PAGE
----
April 24, 2020
Residents' Safety a Top Priority in Process Changes
Before Andrew Gray, a Maintenance Associate with Avenue Living Communities (ALC), steps into a building to perform a scheduled maintenance appointment, he puts on his gloves and his face mask to ensure the safety of the residents and himself.
Gray walks through the building towards his destination, a resident's home with a maintenance request. He knocks on the door and takes two steps back. Social distancing is in play. The resident opens the door while taking steps back themselves. As Gray describes it, in Regina, Sask. where he lives and works, "everybody is so aware of what is going on." It's just another day and everyone is respectful of each other.
"I don't find it too hard to change into the new way of working," says Gray, speaking upon the various measures ALC have put in place to ensure the safety of their teams and the residents who call an ALC building home.
These specific safety measures come in the form of social distancing, something we're all too familiar with, as new procedures dictate how and when a maintenance associate enters a suite.
Work is categorized into a priority system based upon potential risk to employees and the urgency of the work that needs to be completed. Residents are asked a series of questions to identify these potential risks and ensure safety.
The ideal scenario for maintenance work requires the resident to vacate the suite while the work order is fulfilled. Work may still be completed if the resident is home and comfortable, where they are requested to step in to a different room in order to physically distance. Additionally, these ALC team members, in particular, wear the right protective equipment that the job calls for.
"It's very important... wearing the mask and the gloves. It's going to protect our residents, my fellow coworkers, and it's going to protect me and my family. I see my role as an essential service because it's our job to take care of many families - to make sure they have the services they need so they feel safe and comfortable in their home.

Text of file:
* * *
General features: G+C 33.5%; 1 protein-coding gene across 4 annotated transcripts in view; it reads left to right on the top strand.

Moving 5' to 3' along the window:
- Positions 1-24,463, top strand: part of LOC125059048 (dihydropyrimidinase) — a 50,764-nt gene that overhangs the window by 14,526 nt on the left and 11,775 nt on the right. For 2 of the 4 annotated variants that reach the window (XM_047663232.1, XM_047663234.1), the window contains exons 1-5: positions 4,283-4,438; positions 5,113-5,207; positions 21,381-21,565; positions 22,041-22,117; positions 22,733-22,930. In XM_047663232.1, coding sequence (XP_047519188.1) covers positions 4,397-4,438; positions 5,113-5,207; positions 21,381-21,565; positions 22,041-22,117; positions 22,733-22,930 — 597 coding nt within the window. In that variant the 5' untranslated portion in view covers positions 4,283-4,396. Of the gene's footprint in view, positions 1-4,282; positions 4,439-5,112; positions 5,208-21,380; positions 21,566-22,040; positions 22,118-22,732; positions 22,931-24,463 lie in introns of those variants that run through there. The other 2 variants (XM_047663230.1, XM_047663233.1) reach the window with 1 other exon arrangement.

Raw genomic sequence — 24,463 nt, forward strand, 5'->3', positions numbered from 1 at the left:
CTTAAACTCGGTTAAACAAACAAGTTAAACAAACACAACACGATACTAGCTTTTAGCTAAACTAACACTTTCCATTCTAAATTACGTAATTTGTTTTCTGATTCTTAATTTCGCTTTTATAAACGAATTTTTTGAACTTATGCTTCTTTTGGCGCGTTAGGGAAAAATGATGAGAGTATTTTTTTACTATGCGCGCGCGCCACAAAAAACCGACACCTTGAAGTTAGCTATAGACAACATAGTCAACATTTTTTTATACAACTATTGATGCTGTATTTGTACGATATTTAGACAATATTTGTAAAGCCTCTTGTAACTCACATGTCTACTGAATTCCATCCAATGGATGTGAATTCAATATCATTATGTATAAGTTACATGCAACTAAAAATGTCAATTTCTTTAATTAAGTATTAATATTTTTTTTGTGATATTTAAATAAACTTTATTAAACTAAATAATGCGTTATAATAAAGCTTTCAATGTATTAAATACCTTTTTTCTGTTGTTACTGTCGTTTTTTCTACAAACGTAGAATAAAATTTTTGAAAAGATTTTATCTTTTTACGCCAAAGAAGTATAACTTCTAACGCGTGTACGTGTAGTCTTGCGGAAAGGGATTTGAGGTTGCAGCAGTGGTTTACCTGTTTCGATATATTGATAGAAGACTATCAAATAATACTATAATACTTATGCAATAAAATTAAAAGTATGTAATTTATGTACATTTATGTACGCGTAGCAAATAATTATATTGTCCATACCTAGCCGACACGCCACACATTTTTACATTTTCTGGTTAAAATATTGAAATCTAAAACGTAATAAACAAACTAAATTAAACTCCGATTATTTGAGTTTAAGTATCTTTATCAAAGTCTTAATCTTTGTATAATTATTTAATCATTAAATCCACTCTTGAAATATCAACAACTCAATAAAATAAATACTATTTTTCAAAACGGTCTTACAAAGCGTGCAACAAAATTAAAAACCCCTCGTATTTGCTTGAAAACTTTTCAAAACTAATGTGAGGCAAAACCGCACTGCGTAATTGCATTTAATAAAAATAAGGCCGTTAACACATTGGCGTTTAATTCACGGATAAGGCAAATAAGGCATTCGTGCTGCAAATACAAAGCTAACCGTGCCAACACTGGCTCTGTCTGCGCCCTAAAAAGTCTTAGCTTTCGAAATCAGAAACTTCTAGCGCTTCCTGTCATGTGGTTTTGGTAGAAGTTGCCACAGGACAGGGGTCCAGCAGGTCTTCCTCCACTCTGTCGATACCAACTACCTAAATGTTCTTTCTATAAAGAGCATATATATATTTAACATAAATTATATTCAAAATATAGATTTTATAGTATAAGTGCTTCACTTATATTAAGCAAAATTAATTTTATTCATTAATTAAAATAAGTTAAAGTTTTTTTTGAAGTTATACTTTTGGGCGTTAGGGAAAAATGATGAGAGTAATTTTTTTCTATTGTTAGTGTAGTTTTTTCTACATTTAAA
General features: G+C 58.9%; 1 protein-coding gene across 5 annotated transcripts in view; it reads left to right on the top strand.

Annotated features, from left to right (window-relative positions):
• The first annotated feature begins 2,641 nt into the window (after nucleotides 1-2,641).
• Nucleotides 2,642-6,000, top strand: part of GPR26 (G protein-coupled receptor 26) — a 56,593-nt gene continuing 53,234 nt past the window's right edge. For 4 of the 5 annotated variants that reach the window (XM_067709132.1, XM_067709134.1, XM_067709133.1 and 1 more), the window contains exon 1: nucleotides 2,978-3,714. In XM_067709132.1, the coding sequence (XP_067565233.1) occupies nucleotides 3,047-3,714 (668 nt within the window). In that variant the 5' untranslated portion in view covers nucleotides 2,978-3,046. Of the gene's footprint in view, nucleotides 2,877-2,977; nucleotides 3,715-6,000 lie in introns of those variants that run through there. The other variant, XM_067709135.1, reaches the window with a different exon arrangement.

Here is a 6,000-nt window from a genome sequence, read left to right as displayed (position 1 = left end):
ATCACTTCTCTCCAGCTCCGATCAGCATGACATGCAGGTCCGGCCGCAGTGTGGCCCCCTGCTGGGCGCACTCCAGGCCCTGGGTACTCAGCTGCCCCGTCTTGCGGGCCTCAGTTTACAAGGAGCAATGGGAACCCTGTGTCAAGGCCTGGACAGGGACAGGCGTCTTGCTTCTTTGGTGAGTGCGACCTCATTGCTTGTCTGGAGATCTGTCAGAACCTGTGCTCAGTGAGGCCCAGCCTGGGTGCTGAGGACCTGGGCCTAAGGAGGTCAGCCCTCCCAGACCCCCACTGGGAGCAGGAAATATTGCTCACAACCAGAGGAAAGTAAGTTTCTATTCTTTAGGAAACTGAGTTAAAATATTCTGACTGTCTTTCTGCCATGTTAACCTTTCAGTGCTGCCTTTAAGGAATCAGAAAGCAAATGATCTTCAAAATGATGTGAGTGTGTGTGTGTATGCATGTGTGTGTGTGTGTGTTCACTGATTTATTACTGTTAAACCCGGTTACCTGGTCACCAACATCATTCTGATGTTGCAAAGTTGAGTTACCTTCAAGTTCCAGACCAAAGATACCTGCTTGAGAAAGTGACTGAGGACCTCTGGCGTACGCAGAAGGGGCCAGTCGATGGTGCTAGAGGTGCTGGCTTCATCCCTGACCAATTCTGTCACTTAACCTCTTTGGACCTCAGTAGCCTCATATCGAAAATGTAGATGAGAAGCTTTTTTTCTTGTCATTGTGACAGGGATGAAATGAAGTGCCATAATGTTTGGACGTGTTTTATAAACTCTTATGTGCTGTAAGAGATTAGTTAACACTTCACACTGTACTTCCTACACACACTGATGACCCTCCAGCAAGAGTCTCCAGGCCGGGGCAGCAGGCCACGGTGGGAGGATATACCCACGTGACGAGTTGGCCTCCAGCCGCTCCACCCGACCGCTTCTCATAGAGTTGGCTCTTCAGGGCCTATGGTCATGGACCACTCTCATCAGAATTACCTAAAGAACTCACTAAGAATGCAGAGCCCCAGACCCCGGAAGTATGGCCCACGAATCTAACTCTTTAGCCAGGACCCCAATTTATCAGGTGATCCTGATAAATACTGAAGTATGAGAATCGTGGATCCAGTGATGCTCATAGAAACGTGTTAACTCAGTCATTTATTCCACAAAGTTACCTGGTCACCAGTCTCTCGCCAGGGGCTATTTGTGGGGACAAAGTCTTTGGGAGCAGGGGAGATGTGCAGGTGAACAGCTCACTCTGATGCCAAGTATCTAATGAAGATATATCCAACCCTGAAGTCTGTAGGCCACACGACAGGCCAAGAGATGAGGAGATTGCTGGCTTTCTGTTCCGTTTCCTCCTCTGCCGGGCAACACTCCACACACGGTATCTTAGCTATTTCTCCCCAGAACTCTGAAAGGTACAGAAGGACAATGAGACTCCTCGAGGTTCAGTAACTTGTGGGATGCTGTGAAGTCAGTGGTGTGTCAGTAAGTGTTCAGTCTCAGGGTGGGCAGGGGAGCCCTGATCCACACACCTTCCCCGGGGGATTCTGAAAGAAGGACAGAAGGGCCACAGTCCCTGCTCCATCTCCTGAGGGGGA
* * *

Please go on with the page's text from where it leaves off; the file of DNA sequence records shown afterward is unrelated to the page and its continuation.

"I think residents feel confident in knowing we take the necessary safety precautions like wearing the gloves and the masks," says Gray.
"It gives them piece-of-mind."
He is doing his part, his duty of care, to make sure the residents feel safe in the properties he works in. While his, and ALCs, pro-active approach has received great feedback through Gray.
"I had an encounter with a resident who works from home. When we talk, I can tell she is very happy with the way we have prepared for our appointment. She can see the necessary safety precautions are taken for the residents' safety. It is getting noticed."
Gray takes pride in knowing the company he works for is taking the right steps. He says he is noticing less people around in Regina, but when he does see someone, "they are taking extra moments to have conversations" where they otherwise would not. It's encouraging for him to receive positive comments.
"Having that extra minute, giving advice. I can see it in their faces how relieved they are that we're [ALC] doing great."
While, Gray's interactions with residents have been positive, he also says the communication and team spirit is keeping his team together and strong in knowing that the ALC team is working together to keep everyone safe.
"Because we are taking efforts to social distance, we don't see each other as often anymore. The best thing about our teamwork right now is we're in constant communication," said Gray.
"I personally really love and enjoy working with Avenue Living. This company really feels like a family."